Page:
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As much as certain people would love to see it go away, the saga of county detention center vet Mike Burch—and the storm he stirred up in early July by leaking an incident report describing a fellow detention officer’s use of a pepperball gun on a confined and mentally ill female inmate—continues unabated. But unlike most issues, which tend toward clarity over time, this one seems to just get muddier.

The Missoulian recently reported that an FBI report concluding that the inmate’s civil rights had not been violated was complete, seemingly clearing the way for Sheriff Mike McMeekin to make a decision regarding Burch’s fate, in limbo since he was suspended with pay July 10 pending a long-since completed review board. But when we followed up with McMeekin late last week, we were informed that he had in fact yet to receive a written report from the FBI, and would not make a decision on Burch’s future until he did.

On another front, we asked Sheriff McMeekin for the status of the investigation of Sgt. Jason Sorini—the pepperball shooter—that County Attorney Fred Van Valkenburg had informed us was being undertaken. That investigation is important, because its very existence was presented as the underpinning of public allegations by McMeekin and Van Valkenburg that Burch’s leak constituted the unauthorized dissemination of confidential criminal justice information. The leaked report, in other words, was potential evidence in an investigation of Sgt. Sorini’s actions.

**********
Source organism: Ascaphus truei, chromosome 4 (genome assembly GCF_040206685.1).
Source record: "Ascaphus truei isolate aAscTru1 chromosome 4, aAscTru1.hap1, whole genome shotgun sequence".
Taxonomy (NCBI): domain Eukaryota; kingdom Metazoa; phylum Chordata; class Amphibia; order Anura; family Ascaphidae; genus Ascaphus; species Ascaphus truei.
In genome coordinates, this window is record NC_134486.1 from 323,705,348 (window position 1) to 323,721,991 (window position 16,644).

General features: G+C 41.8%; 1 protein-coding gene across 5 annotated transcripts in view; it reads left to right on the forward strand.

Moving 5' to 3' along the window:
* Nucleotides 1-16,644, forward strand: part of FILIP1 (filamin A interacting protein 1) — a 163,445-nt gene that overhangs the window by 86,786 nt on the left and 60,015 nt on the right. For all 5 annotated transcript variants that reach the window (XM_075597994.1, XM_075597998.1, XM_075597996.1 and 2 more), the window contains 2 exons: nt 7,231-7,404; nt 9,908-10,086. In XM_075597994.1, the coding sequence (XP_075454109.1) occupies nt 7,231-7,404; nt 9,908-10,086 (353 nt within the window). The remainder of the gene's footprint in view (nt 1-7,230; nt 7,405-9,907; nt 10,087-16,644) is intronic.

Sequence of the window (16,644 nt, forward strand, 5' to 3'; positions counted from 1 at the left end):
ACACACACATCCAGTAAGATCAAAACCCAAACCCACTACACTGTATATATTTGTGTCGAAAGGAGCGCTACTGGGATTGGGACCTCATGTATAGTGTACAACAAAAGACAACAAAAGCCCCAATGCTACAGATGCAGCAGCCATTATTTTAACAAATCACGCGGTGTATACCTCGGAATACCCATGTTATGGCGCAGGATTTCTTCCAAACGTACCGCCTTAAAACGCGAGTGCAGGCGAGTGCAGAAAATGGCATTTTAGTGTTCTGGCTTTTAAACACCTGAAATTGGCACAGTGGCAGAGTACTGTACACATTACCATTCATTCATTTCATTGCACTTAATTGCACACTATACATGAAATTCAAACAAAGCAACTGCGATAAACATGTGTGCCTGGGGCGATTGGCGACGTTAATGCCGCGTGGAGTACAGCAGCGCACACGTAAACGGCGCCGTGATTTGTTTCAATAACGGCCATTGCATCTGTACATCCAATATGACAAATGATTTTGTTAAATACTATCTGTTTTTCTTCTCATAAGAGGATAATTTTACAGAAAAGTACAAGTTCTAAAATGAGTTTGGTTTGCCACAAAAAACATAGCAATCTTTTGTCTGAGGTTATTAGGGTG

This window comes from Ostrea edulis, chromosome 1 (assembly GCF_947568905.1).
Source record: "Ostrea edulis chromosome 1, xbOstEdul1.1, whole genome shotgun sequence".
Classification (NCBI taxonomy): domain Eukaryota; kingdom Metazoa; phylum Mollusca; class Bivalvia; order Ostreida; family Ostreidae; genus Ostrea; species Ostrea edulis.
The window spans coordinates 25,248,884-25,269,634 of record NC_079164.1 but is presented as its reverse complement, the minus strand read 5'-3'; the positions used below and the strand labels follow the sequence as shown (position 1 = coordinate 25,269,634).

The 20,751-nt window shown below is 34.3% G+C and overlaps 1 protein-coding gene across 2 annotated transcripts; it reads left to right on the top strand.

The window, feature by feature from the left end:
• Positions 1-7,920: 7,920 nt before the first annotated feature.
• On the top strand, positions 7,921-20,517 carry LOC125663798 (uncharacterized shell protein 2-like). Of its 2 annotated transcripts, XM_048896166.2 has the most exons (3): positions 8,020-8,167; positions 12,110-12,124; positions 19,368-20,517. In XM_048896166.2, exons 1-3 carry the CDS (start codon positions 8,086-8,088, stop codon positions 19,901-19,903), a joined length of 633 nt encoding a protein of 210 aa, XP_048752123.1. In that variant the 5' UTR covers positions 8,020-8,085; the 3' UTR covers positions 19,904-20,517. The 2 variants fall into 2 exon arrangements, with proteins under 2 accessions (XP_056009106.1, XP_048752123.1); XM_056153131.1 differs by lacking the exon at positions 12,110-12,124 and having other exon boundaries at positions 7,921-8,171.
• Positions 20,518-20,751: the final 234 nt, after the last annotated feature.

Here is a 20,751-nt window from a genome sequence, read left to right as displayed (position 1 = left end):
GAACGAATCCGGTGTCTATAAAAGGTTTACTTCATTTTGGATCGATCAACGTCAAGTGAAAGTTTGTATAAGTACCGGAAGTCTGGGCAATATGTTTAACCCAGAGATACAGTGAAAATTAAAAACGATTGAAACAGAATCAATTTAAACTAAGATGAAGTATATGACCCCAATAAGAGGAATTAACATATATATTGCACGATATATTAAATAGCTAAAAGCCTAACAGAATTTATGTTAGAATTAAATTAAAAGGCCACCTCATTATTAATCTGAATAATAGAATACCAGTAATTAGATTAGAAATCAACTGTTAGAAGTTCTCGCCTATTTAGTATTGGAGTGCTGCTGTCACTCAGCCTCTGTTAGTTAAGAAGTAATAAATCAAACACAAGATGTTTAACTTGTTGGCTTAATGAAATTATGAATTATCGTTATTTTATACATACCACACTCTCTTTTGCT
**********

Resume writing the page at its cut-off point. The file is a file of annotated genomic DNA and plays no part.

But asked last week for its status, McMeekin wrote, “I have not ordered an internal investigation of Sergeant Sorini, nor do I intend to,” suggesting that we might be confusing an “investigation” with “the department’s routine administrative review of the incident,” which led to McMeekin’s public avowal of the appropriateness of Sorini’s actions.

But a “routine administrative review” is not a criminal investigation—thus re-raising the original question: where’s the confidential criminal justice information in the leaked incident report?

Following McMeekin’s advice, we turned the question back to Van Valkenburg, who suddenly had no idea.

“You seem to know more about it than I do,” he told us Wednesday. “So why don’t you just go ahead and write whatever you’re going to write.”

But that’s not the only flank on which the county seems to be punting its responsibilities. In response to the Independent’s request for video of the incident—a request also made by the Missoulian—Missoula County Attorney Mike Sehestedt filed suit in Missoula’s Fourth Judicial District Court, naming the Independent, the Missoulian and the inmate as defendants, seeking a declaratory judgment on whether or not to release the video to the media. The legal strategy, an increasingly common ploy by governmental entities faced with public information requests, accomplishes two things: It takes the governmental entity at least temporarily out of the decision-making hot seat, and it puts the onus on the newspapers to mount a legal defense in pursuit of clarity.

“As soon as the various inquiries and reviews are completed,” McMeekin wrote us, “I plan to disseminate a comprehensive body of information that will allow people to arrive at their own objective, informed decision.”

We continue to look forward to that day.

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